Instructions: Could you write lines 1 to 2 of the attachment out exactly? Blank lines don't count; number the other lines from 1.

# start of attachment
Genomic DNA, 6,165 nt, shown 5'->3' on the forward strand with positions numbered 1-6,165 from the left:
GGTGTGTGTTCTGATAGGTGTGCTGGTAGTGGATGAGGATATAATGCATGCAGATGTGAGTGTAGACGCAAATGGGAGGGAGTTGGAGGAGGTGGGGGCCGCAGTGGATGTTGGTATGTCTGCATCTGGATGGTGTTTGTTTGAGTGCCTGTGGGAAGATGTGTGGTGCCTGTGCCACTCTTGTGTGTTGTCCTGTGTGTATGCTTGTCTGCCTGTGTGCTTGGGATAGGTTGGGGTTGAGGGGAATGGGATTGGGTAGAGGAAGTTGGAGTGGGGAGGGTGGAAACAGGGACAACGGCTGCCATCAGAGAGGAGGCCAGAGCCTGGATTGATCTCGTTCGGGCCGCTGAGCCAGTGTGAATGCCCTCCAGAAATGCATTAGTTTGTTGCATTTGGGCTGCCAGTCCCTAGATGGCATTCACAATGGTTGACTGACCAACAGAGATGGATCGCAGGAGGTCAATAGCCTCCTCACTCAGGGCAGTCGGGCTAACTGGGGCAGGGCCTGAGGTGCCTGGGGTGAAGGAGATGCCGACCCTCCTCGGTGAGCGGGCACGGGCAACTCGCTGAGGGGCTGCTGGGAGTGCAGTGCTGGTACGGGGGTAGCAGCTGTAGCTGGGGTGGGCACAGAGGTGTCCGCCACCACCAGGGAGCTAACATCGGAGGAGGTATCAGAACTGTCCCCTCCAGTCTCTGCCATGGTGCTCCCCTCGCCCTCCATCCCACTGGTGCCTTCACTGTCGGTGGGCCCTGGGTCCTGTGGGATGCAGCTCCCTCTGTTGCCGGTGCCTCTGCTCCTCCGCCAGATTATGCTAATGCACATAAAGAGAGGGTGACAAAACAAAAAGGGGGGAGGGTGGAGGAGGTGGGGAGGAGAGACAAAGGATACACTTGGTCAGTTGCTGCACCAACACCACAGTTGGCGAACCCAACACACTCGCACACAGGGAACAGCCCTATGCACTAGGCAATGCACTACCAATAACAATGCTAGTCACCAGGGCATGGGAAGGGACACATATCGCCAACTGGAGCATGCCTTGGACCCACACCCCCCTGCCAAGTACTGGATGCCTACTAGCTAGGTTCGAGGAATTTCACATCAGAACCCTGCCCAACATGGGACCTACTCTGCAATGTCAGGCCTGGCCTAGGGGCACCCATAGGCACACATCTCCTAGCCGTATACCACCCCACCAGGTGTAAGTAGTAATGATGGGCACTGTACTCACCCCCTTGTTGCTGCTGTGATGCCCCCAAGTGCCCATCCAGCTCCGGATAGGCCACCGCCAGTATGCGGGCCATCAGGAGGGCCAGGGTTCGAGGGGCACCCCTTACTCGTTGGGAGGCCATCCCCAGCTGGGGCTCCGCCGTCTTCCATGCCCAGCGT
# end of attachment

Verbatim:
Genomic DNA, 6,165 nt, shown 5'->3' on the forward strand with positions numbered 1-6,165 from the left:
GGTGTGTGTTCTGATAGGTGTGCTGGTAGTGGATGAGGATATAATGCATGCAGATGTGAGTGTAGACGCAAATGGGAGGGAGTTGGAGGAGGTGGGGGCCGCAGTGGATGTTGGTATGTCTGCATCTGGATGGTGTTTGTTTGAGTGCCTGTGGGAAGATGTGTGGTGCCTGTGCCACTCTTGTGTGTTGTCCTGTGTGTATGCTTGTCTGCCTGTGTGCTTGGGATAGGTTGGGGTTGAGGGGAATGGGATTGGGTAGAGGAAGTTGGAGTGGGGAGGGTGGAAACAGGGACAACGGCTGCCATCAGAGAGGAGGCCAGAGCCTGGATTGATCTCGTTCGGGCCGCTGAGCCAGTGTGAATGCCCTCCAGAAATGCATTAGTTTGTTGCATTTGGGCTGCCAGTCCCTAGATGGCATTCACAATGGTTGACTGACCAACAGAGATGGATCGCAGGAGGTCAATAGCCTCCTCACTCAGGGCAGTCGGGCTAACTGGGGCAGGGCCTGAGGTGCCTGGGGTGAAGGAGATGCCGACCCTCCTCGGTGAGCGGGCACGGGCAACTCGCTGAGGGGCTGCTGGGAGTGCAGTGCTGGTACGGGGGTAGCAGCTGTAGCTGGGGTGGGCACAGAGGTGTCCGCCACCACCAGGGAGCTAACATCGGAGGAGGTATCAGAACTGTCCCCTCCAGTCTCTGCCATGGTGCTCCCCTCGCCCTCCATCCCACTGGTGCCTTCACTGTCGGTGGGCCCTGGGTCCTGTGGGATGCAGCTCCCTCTGTTGCCGGTGCCTCTGCTCCTCCGCCAGATTATGCTAATGCACATAAAGAGAGGGTGACAAAACAAAAAGGGGGGAGGGTGGAGGAGGTGGGGAGGAGAGACAAAGGATACACTTGGTCAGTTGCTGCACCAACACCACAGTTGGCGAACCCAACACACTCGCACACAGGGAACAGCCCTATGCACTAGGCAATGCACTACCAATAACAATGCTAGTCACCAGGGCATGGGAAGGGACACATATCGCCAACTGGAGCATGCCTTGGACCCACACCCCCCTGCCAAGTACTGGATGCCTACTAGCTAGGTTCGAGGAATTTCACATCAGAACCCTGCCCAACATGGGACCTACTCTGCAATGTCAGGCCTGGCCTAGGGGCACCCATAGGCACACATCTCCTAGCCGTATACCACCCCACCAGGTGTAAGTAGTAATGATGGGCACTGTACTCACCCCCTTGTTGCTGCTGTGATGCCCCCAAGTGCCCATCCAGCTCCGGATAGGCCACCGCCAGTATGCGGGCCATCAGGAGGGCCAGGGTTCGAGGGGCACCCCTTACTCGTTGGGAGGCCATCCCCAGCTGGGGCTCCGCCGTCTTCCATGCCCAGCGT